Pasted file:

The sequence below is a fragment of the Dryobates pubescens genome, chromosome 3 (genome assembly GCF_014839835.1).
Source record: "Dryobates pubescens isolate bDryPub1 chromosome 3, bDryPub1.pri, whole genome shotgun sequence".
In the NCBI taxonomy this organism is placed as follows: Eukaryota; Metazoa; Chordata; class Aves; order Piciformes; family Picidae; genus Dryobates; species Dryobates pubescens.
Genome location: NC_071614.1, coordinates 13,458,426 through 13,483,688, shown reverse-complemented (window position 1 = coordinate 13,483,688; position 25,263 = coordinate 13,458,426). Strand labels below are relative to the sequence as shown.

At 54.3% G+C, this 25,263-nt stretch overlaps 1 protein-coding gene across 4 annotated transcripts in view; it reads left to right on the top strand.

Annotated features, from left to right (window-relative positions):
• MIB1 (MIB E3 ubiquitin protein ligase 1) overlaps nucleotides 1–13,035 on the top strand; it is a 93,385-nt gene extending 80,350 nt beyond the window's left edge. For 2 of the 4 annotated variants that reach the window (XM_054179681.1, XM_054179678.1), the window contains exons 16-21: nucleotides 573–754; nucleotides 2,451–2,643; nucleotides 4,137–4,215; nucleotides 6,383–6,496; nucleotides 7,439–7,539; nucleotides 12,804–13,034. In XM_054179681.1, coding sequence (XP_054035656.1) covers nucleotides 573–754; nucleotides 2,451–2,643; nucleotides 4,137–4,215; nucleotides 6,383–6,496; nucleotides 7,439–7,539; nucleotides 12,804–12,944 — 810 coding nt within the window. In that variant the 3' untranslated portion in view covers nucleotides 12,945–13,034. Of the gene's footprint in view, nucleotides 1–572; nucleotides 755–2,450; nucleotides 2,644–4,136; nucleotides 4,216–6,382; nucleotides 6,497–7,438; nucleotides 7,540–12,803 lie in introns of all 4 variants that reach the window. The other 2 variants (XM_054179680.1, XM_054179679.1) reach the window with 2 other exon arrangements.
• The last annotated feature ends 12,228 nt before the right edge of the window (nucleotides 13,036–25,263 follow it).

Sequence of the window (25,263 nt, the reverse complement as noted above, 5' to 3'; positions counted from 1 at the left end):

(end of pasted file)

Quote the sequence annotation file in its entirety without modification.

The sequence below is a fragment of the Dryobates pubescens genome, chromosome 3 (genome assembly GCF_014839835.1).
Source record: "Dryobates pubescens isolate bDryPub1 chromosome 3, bDryPub1.pri, whole genome shotgun sequence".
In the NCBI taxonomy this organism is placed as follows: Eukaryota; Metazoa; Chordata; class Aves; order Piciformes; family Picidae; genus Dryobates; species Dryobates pubescens.
Genome location: NC_071614.1, coordinates 13,458,426 through 13,483,688, shown reverse-complemented (window position 1 = coordinate 13,483,688; position 25,263 = coordinate 13,458,426). Strand labels below are relative to the sequence as shown.

At 54.3% G+C, this 25,263-nt stretch overlaps 1 protein-coding gene across 4 annotated transcripts in view; it reads left to right on the top strand.

Annotated features, from left to right (window-relative positions):
• MIB1 (MIB E3 ubiquitin protein ligase 1) overlaps nucleotides 1–13,035 on the top strand; it is a 93,385-nt gene extending 80,350 nt beyond the window's left edge. For 2 of the 4 annotated variants that reach the window (XM_054179681.1, XM_054179678.1), the window contains exons 16-21: nucleotides 573–754; nucleotides 2,451–2,643; nucleotides 4,137–4,215; nucleotides 6,383–6,496; nucleotides 7,439–7,539; nucleotides 12,804–13,034. In XM_054179681.1, coding sequence (XP_054035656.1) covers nucleotides 573–754; nucleotides 2,451–2,643; nucleotides 4,137–4,215; nucleotides 6,383–6,496; nucleotides 7,439–7,539; nucleotides 12,804–12,944 — 810 coding nt within the window. In that variant the 3' untranslated portion in view covers nucleotides 12,945–13,034. Of the gene's footprint in view, nucleotides 1–572; nucleotides 755–2,450; nucleotides 2,644–4,136; nucleotides 4,216–6,382; nucleotides 6,497–7,438; nucleotides 7,540–12,803 lie in introns of all 4 variants that reach the window. The other 2 variants (XM_054179680.1, XM_054179679.1) reach the window with 2 other exon arrangements.
• The last annotated feature ends 12,228 nt before the right edge of the window (nucleotides 13,036–25,263 follow it).

Sequence of the window (25,263 nt, the reverse complement as noted above, 5' to 3'; positions counted from 1 at the left end):